Last updated on 1 December 2021
Trying for another child
Your little bundle of joy is now toddling around the house, melting your heart with wet kisses. They may even now be going to school, looking so adorable with that little backpack.
Your partner and you may have begun discussing the possibility of having another child, but questions may swirl in your head as you talk about this. The common questions parents often ask are “Is this the right time?”, “Are we ready?”, and “How will my child react to a new baby?”.
The choice of whether to have another child, and when to do so, is very personal and unique for each couple. There is also no standard answer to these questions as it depends on many factors.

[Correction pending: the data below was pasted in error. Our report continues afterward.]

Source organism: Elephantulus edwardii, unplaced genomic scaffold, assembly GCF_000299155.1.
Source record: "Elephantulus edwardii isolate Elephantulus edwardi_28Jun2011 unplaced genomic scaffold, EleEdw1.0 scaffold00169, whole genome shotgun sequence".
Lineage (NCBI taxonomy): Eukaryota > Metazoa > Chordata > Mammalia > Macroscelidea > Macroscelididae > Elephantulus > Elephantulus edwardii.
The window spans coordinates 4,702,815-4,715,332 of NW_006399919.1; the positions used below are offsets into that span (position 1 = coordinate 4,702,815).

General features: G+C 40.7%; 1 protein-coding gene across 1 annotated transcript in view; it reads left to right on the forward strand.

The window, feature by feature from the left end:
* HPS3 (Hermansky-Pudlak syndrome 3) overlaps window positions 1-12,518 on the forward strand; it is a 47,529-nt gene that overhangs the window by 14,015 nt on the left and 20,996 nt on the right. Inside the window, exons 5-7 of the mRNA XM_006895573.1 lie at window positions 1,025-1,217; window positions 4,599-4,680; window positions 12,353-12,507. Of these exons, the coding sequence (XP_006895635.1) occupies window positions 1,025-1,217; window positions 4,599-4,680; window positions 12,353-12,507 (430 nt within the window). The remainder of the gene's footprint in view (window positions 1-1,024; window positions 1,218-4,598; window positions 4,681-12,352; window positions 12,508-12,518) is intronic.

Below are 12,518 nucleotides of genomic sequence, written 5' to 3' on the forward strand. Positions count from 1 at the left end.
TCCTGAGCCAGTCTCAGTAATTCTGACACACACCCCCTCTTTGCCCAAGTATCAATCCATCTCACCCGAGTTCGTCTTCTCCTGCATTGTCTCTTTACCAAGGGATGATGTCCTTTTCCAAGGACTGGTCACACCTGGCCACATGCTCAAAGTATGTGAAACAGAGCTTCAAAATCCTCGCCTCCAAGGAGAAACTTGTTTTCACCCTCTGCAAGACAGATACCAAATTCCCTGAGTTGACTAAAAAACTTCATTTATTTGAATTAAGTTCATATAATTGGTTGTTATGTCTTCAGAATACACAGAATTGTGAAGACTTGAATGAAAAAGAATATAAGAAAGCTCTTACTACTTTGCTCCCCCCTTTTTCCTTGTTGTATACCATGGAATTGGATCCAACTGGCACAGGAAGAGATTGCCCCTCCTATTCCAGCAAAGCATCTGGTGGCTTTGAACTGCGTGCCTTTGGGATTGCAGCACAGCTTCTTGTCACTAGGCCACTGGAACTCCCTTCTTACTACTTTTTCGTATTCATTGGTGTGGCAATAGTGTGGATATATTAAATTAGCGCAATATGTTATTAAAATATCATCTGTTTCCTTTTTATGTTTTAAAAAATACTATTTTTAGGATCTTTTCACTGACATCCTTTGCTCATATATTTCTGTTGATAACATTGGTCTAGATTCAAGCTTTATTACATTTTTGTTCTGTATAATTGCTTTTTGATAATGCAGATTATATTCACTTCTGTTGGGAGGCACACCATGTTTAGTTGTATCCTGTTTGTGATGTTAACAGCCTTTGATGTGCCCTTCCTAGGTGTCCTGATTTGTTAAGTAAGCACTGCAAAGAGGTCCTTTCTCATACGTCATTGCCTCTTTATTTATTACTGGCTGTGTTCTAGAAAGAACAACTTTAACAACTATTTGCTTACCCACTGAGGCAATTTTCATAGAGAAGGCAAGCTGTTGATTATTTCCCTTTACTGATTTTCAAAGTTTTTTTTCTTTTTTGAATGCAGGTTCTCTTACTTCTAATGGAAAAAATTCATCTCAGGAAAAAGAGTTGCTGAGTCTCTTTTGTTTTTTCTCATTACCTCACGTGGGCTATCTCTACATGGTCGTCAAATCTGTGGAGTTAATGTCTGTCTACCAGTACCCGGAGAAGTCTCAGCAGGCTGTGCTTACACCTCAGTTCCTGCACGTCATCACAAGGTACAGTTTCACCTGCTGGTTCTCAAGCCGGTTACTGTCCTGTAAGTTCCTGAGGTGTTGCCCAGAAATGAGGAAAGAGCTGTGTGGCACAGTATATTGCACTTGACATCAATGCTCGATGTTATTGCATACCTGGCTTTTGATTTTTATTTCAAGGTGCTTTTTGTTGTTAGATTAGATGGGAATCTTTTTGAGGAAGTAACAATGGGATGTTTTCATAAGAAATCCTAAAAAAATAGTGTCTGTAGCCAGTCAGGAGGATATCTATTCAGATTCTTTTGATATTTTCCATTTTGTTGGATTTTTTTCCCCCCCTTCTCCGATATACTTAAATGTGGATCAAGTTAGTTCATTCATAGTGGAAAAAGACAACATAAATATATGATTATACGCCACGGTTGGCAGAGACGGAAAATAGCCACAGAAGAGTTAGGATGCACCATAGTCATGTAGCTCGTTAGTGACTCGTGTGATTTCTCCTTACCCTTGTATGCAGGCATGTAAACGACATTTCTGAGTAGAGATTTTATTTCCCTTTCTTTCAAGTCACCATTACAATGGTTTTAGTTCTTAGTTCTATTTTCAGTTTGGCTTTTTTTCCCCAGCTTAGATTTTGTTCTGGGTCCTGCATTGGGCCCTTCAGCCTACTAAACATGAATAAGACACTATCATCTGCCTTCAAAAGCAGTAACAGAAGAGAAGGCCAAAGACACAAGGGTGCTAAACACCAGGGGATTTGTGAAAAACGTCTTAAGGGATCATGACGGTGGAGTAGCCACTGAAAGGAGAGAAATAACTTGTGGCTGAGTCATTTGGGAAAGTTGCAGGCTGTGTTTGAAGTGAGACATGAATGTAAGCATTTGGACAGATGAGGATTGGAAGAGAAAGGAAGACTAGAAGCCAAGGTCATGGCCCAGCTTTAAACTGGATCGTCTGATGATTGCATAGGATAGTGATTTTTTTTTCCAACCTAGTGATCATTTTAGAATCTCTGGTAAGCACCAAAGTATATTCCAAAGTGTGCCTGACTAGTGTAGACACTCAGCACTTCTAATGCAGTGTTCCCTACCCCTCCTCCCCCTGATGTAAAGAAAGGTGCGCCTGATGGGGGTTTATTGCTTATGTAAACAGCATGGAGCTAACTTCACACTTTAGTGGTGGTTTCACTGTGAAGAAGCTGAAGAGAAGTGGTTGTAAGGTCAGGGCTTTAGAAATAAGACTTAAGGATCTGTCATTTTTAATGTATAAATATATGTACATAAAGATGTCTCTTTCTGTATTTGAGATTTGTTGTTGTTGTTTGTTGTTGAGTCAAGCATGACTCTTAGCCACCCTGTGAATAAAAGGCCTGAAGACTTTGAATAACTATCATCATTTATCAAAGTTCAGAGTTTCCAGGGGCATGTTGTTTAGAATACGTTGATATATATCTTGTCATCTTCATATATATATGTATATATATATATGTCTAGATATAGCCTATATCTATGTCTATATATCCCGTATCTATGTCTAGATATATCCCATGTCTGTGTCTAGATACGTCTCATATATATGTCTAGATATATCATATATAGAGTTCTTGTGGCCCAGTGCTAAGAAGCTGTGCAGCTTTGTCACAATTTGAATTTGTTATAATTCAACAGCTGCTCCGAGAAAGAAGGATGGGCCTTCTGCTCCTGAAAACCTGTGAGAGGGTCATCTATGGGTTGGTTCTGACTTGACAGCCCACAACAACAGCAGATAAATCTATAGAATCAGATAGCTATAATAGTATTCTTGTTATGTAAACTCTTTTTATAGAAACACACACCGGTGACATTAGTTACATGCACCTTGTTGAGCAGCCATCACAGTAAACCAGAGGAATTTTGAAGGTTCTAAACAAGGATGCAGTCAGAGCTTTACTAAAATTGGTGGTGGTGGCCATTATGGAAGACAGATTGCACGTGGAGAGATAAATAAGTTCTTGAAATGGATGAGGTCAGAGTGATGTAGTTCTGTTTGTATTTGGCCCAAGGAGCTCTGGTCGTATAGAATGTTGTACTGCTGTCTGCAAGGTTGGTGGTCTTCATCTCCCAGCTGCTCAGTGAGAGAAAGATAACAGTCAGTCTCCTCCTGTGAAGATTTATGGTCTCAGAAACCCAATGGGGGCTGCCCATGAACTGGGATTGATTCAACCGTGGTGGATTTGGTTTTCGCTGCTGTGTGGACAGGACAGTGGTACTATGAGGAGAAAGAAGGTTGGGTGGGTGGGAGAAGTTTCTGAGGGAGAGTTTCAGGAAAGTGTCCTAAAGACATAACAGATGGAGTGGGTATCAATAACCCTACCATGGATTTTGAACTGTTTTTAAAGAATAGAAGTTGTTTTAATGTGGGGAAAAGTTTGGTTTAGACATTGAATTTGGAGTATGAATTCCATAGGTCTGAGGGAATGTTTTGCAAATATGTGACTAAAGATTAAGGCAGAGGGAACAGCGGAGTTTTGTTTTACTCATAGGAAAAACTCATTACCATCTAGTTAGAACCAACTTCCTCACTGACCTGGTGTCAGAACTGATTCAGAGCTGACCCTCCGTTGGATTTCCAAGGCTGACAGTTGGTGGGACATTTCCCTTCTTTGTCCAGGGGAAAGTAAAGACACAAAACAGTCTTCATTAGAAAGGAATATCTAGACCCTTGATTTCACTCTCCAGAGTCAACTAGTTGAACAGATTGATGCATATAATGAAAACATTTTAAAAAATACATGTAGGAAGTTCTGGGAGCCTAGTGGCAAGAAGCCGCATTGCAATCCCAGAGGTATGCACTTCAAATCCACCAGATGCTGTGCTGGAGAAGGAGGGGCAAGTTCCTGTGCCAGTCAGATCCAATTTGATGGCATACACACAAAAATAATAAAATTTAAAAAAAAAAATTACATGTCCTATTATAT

To help, here’s a guide on some key factors a couple can consider when making a decision.
When should i get pregnant again?
There are several factors to consider if you're trying for your next child, such as:
The American College of Obstetricians and Gynaecologists recommends for couples to wait at least 18 months from the birth of the first child before trying to get pregnant. This time period allows the mother-to-be to restore needed vitamins and nutrients in her body, and to allow her reproductive organs to recover. A gap of less than 17 months increases the risk of the second baby being underweight and born prematurely. This risk is highest for babies conceived less than 6 months from the birth of a previous child. A gap of more than 5 years also increases the risk of the next baby being premature and underweight.